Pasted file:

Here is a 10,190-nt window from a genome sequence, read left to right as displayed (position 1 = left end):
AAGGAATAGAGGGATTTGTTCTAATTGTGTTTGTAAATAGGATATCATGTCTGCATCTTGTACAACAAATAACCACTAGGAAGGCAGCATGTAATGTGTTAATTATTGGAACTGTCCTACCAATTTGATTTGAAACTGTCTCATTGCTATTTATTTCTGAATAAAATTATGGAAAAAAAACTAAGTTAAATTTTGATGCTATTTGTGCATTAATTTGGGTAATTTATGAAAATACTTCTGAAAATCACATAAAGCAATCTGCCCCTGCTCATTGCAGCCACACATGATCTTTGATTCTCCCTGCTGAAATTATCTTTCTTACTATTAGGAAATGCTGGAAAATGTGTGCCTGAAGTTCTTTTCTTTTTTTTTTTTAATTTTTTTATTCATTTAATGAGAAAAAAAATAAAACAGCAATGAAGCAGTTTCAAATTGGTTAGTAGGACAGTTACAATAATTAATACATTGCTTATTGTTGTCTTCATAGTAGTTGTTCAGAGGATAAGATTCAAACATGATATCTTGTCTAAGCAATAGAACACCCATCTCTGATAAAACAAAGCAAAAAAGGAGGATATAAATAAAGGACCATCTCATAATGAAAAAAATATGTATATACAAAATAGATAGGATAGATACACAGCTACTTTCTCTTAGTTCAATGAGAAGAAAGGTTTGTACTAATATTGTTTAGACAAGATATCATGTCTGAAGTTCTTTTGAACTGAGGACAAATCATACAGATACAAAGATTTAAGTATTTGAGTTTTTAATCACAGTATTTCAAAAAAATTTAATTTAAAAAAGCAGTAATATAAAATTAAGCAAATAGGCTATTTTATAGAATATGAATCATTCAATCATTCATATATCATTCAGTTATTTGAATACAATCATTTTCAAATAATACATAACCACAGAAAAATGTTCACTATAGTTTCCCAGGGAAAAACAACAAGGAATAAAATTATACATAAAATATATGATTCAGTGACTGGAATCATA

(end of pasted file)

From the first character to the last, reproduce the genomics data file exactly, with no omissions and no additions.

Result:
Here is a 10,190-nt window from a genome sequence, read left to right as displayed (position 1 = left end):
AAGGAATAGAGGGATTTGTTCTAATTGTGTTTGTAAATAGGATATCATGTCTGCATCTTGTACAACAAATAACCACTAGGAAGGCAGCATGTAATGTGTTAATTATTGGAACTGTCCTACCAATTTGATTTGAAACTGTCTCATTGCTATTTATTTCTGAATAAAATTATGGAAAAAAAACTAAGTTAAATTTTGATGCTATTTGTGCATTAATTTGGGTAATTTATGAAAATACTTCTGAAAATCACATAAAGCAATCTGCCCCTGCTCATTGCAGCCACACATGATCTTTGATTCTCCCTGCTGAAATTATCTTTCTTACTATTAGGAAATGCTGGAAAATGTGTGCCTGAAGTTCTTTTCTTTTTTTTTTTTAATTTTTTTATTCATTTAATGAGAAAAAAAATAAAACAGCAATGAAGCAGTTTCAAATTGGTTAGTAGGACAGTTACAATAATTAATACATTGCTTATTGTTGTCTTCATAGTAGTTGTTCAGAGGATAAGATTCAAACATGATATCTTGTCTAAGCAATAGAACACCCATCTCTGATAAAACAAAGCAAAAAAGGAGGATATAAATAAAGGACCATCTCATAATGAAAAAAATATGTATATACAAAATAGATAGGATAGATACACAGCTACTTTCTCTTAGTTCAATGAGAAGAAAGGTTTGTACTAATATTGTTTAGACAAGATATCATGTCTGAAGTTCTTTTGAACTGAGGACAAATCATACAGATACAAAGATTTAAGTATTTGAGTTTTTAATCACAGTATTTCAAAAAAATTTAATTTAAAAAAGCAGTAATATAAAATTAAGCAAATAGGCTATTTTATAGAATATGAATCATTCAATCATTCATATATCATTCAGTTATTTGAATACAATCATTTTCAAATAATACATAACCACAGAAAAATGTTCACTATAGTTTCCCAGGGAAAAACAACAAGGAATAAAATTATACATAAAATATATGATTCAGTGACTGGAATCATA